It’s amazing how much there is to do in such a short distance along the 20-mile stretch of Alpine Loop that travels from Provo Canyon, through Sundance, up and over and out American Fork Canyon.
And one of those pretty little things is Cascade Springs.
Each day seven million gallons of water reach the surface through the impermeable rock to form the springs. They are small in height, but grand in its natural design. It’s kind of amazing to see so much water travel down a hillside–finding any path it can to make it’s way down.
Depending on the time of year that you go, you’ll see more or less water. This was June 1 and I actually expected more water due to the heavy snow we’d had during the winter. The rivers are pretty raging, so I thought there would be more here as well. But it just seemed a little above average-ish.
There are boardwalks and paved paths where you walk over and around the springs.
You’ll see tiny little waterfalls everywhere! It seems everywhere you look there is a bit of water wanting to escape to its final destination.
Lisa, Jordan and I came here early one morning (7:30 a.m.) while camping and we had the place to ourselves. I had a little photo teaching session with Lisa, helping her learn her camera that’s the same as mine–a Fuji X-T10….which I looooove. Of course, I’m always learning how to take better photos myself too. ;)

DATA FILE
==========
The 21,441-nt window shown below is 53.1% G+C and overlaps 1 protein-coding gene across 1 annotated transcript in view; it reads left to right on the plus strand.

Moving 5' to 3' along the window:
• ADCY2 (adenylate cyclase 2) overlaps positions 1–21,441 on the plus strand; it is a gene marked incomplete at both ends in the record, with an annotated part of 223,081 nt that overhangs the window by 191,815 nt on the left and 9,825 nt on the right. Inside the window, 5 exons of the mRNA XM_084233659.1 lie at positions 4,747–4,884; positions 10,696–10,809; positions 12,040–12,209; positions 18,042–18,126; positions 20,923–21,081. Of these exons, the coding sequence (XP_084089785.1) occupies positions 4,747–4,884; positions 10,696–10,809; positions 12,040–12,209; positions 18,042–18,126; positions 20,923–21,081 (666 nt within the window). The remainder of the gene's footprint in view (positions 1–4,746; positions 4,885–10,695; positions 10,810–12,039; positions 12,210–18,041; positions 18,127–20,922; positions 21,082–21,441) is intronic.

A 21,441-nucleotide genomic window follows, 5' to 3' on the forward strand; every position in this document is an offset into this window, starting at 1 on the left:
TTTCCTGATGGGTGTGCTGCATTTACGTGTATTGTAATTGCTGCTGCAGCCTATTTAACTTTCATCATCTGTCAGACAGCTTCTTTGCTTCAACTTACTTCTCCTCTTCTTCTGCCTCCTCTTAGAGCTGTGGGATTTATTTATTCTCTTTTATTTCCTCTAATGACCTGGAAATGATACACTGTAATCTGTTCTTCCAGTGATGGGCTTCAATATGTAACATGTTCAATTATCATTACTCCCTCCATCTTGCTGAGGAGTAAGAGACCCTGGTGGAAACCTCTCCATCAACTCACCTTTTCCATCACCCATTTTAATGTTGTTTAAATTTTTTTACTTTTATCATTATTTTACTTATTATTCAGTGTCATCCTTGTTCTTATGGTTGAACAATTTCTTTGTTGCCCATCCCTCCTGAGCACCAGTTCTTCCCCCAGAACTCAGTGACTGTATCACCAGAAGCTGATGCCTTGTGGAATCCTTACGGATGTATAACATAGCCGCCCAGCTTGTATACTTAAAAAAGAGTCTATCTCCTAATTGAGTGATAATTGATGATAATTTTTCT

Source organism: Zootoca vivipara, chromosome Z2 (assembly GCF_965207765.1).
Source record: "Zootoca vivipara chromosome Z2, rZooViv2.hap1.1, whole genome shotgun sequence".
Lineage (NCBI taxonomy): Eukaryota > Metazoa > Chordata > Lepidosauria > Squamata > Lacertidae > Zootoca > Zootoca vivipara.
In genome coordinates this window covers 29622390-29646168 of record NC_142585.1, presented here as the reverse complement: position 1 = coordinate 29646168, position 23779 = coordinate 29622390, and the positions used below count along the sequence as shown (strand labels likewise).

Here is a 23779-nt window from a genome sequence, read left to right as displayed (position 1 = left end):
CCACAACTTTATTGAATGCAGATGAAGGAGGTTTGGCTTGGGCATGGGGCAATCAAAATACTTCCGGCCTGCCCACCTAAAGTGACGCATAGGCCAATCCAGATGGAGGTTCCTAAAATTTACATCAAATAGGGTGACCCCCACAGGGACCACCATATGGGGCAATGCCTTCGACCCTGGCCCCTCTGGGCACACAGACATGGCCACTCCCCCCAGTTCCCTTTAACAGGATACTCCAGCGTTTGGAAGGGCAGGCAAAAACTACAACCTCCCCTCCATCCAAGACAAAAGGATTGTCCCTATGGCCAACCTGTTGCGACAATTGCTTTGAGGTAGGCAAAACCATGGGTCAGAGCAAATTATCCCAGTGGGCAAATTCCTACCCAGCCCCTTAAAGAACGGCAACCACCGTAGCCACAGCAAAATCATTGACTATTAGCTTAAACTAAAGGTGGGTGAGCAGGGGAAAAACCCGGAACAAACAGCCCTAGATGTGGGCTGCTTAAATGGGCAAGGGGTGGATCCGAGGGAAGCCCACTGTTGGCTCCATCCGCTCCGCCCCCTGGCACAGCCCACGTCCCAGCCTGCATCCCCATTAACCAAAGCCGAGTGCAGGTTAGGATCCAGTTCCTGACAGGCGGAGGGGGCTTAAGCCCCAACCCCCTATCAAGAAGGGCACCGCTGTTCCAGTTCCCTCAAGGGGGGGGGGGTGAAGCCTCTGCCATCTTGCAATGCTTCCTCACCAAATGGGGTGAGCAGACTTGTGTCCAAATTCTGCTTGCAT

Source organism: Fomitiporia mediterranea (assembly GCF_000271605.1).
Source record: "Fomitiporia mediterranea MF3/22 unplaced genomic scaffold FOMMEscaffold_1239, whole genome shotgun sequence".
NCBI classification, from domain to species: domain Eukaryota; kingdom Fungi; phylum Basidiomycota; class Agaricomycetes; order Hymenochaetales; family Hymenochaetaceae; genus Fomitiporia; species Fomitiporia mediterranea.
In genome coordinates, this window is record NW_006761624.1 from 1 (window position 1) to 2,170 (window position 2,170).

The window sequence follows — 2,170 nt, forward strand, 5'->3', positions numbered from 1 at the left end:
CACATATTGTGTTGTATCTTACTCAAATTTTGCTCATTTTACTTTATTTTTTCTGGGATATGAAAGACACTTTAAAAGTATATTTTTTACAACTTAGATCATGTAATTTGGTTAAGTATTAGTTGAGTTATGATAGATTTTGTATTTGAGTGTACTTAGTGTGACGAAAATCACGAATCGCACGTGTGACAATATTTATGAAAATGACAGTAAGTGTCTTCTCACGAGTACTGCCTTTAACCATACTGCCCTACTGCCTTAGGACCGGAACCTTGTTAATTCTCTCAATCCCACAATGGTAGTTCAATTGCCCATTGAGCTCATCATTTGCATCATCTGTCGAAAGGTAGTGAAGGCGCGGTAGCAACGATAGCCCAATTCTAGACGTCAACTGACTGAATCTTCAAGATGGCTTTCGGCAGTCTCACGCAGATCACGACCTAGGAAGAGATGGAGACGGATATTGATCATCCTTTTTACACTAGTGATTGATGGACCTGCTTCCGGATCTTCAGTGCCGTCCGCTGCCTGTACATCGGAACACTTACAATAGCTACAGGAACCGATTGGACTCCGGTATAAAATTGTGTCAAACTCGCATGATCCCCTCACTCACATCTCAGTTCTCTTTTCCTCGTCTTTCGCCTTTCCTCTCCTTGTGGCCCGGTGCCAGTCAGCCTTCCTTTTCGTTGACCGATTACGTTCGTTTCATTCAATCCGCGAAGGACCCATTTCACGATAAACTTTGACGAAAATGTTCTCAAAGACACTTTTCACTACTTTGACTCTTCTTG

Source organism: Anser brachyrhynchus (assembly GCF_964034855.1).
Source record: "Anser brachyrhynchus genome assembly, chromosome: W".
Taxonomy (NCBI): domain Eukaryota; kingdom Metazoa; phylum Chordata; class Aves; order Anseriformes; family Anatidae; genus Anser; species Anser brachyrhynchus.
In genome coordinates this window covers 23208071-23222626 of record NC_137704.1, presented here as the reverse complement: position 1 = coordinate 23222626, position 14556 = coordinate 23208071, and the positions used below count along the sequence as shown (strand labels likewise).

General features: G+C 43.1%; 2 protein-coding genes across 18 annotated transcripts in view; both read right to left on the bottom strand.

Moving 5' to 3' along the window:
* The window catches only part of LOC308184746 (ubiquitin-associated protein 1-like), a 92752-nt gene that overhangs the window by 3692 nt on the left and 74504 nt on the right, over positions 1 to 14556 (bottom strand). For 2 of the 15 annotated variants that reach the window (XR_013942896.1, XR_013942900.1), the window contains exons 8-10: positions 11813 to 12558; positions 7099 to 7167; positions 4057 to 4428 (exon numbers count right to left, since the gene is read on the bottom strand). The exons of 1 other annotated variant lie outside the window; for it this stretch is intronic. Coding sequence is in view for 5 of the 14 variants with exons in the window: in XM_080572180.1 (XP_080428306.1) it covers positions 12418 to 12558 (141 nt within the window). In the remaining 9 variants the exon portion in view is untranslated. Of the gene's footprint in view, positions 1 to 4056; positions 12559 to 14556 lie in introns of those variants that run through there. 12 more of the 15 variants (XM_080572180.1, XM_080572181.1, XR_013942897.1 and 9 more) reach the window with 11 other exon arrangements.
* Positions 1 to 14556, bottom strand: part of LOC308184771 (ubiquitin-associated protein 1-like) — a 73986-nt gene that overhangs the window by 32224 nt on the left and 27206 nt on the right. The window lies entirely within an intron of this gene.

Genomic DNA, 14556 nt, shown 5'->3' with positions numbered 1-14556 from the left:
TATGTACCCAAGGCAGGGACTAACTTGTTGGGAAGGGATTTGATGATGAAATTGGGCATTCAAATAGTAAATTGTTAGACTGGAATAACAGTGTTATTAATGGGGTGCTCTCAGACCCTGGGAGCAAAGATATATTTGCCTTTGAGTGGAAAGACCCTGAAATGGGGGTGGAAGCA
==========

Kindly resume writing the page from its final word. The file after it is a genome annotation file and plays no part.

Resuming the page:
As you walk around the boardwalks, you come to the bigger part of the ‘cascade’. It really is a pretty little area to stop and enjoy. There are a couple paths you can hike around on. The loop that just goes over the bridge (below) and then one that goes past the bridge, up and around.
Additionally, there are two parking lots. The one where the restrooms are has a short, but steeper walk down a paved path and the other one comes in from the side about level with the boardwalks and it’s a ‘tiny’ bit of a walk in.
And now this last photo wasn’t a ‘real’ photo that I took. I was explaining to Lisa about depth of field and how you could get them in one of two ways–changing your aperture to something like f/2.8 or create a ‘natural’ depth of field by standing back and zooming into your subject. My lens is a fixed 35mm f/2, so I was randomly taking this picture of the grass to show what it would do. Strangely, I loved the picture!
I loved the different dimensions of the grass being in and out of focus and how the grass was bowing over to create a natural arch. Not to mention all those shades of green! And that one blade of grass crossing the photo in the center that’s in focus? I just think that’s cool. I didn’t intentionally do any of it. It just happened. And there was no editing on this picture. The colors turned out perfect and when I look at it I feel serene. Funny how that happened. It may even be my favorite photo from that little adventure. Of course you’re always drawn to your own photos, but I look at it and just go ahhhhh….
All in all, this is just a neat place to come see. There’s not a lot to it per se, but it’s beautiful to experience. And if you’re enjoying the Alpine Loop anyway or your up camping, come take a look. You’ll have a lovely time!